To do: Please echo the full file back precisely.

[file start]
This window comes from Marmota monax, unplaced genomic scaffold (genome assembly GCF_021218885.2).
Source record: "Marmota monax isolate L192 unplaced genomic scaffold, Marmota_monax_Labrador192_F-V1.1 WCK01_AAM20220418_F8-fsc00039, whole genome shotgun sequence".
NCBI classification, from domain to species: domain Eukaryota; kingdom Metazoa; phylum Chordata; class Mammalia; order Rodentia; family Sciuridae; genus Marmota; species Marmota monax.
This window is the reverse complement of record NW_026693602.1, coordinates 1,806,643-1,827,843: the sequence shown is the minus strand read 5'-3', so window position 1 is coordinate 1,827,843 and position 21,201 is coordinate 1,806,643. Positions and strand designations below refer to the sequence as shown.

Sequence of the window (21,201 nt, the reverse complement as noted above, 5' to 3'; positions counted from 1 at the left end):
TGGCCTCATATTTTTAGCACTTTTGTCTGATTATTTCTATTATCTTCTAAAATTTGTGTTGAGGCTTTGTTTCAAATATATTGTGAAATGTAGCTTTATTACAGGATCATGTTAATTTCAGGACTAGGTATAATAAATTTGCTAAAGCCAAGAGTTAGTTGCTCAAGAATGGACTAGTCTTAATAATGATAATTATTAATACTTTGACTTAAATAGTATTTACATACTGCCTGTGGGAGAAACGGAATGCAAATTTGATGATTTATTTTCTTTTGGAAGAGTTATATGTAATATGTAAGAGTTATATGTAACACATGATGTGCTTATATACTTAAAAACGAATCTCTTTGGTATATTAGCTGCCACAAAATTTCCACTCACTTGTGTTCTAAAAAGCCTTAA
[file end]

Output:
This window comes from Marmota monax, unplaced genomic scaffold (genome assembly GCF_021218885.2).
Source record: "Marmota monax isolate L192 unplaced genomic scaffold, Marmota_monax_Labrador192_F-V1.1 WCK01_AAM20220418_F8-fsc00039, whole genome shotgun sequence".
NCBI classification, from domain to species: domain Eukaryota; kingdom Metazoa; phylum Chordata; class Mammalia; order Rodentia; family Sciuridae; genus Marmota; species Marmota monax.
This window is the reverse complement of record NW_026693602.1, coordinates 1,806,643-1,827,843: the sequence shown is the minus strand read 5'-3', so window position 1 is coordinate 1,827,843 and position 21,201 is coordinate 1,806,643. Positions and strand designations below refer to the sequence as shown.

Sequence of the window (21,201 nt, the reverse complement as noted above, 5' to 3'; positions counted from 1 at the left end):
TGGCCTCATATTTTTAGCACTTTTGTCTGATTATTTCTATTATCTTCTAAAATTTGTGTTGAGGCTTTGTTTCAAATATATTGTGAAATGTAGCTTTATTACAGGATCATGTTAATTTCAGGACTAGGTATAATAAATTTGCTAAAGCCAAGAGTTAGTTGCTCAAGAATGGACTAGTCTTAATAATGATAATTATTAATACTTTGACTTAAATAGTATTTACATACTGCCTGTGGGAGAAACGGAATGCAAATTTGATGATTTATTTTCTTTTGGAAGAGTTATATGTAATATGTAAGAGTTATATGTAACACATGATGTGCTTATATACTTAAAAACGAATCTCTTTGGTATATTAGCTGCCACAAAATTTCCACTCACTTGTGTTCTAAAAAGCCTTAA